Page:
Questions that keep a millennial up at night. Are we really apathetic?
These volunteers shatter the stereotype.
Millennials are lazy, youths don’t know what they want out of life, young Singaporeans don’t show enough passion or commitment.
It’s a safe bet that you’ve heard all this before.
But these Singaporeans are proving that these super-generalised notions are completely off the mark. Meet Cho Ming Xiu. He dropped out of school twice and majored in two different fields of study, before finding the one cause he was prepared to devote his life to.
It’s easy to dismiss Cho as a flighty millennial who can’t make up his mind. But today he runs Campus PSY (Peer Support for Youths), a peer support group for mental health on campuses.
Cho’s journey to social work took a few twists and turns. After dropping out of Temasek Junior College and attending Ngee Ann Polytechnic, Cho studied linguistics at Nanyang Technological University.
Unfortunately, he struggled with the course.
“It was very difficult for me. I decided to take a leap of faith and go out into the sector to see what social services had for me.”
He started volunteering at Muhammadiyah Association by tutoring three youths. When he first met them, the youths were despondent about their chances in their upcoming N-Level exams.
But Cho didn’t give up. He told the youths that they were still young, and had plenty of time to study and succeed.
He made the lesson enjoyable by sharing his life experiences, and helped youths pass their N-Levels. It made him realise that this is the path he wanted to take.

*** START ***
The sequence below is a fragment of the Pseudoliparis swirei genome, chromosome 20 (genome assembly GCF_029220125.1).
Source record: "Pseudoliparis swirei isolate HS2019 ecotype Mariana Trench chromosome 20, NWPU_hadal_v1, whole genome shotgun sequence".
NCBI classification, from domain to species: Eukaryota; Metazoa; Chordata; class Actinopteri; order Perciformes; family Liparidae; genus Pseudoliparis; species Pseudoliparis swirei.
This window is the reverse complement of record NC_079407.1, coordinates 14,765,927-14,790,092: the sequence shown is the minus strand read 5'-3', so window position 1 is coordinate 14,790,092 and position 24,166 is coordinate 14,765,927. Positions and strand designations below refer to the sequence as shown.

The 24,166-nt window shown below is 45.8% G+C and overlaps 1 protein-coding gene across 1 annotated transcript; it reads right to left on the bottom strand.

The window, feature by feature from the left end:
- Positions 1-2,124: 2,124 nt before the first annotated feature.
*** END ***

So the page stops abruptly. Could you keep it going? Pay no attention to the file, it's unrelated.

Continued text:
“After one year, they received their N-Level results and told me that they managed to get into the courses they wanted in ITE. I felt like a proud father.”
Cho had found his calling. He knew that whatever he did next had to involve social work. But how viable was it as a career?
He left NTU and worked with a volunteer organisation called Trybe for a year, helping first-time drug offenders. Then a new programme focusing on social work started at the Singapore University of Social Sciences.
Cho managed to earn a scholarship, but his volunteering days were not over. He began spending time at the Institute of Mental Health, working with elderly schizophrenic patients.
That’s where he met another group of like-minded youths who were volunteers as well.
While hanging out with them, he discovered that they had similar concerns. According to a study conducted by IMH, and mentioned by Nominated Member of Parliament Anthea Ong during debates in Parliament on Budget 2019, one in seven Singaporeans has experienced a mental health condition in his or her lifetime.
Three quarters of those affected are afraid to come forward for fear of stigmatisation.
“A lot of our friends and our peers in the universities were struggling with mental health conditions. They were frightened of the stigma and trouble with getting a job.”
Cho decided to do something about it.
That was the start of Campus PSY (Peer Support for Youths), an organisation dedicated to help youths gain a better understanding of mental health and peer support skills.
They launched in Oct 2016 with the help of Youth Corps Singapore, part of the National Youth Council (NYC).
Cho expected about 30 people to show up. Instead, 130 people turned up. Cho was blown away, and Campus PSY managed to recruit 50 volunteers to go back to their campuses and help their friends.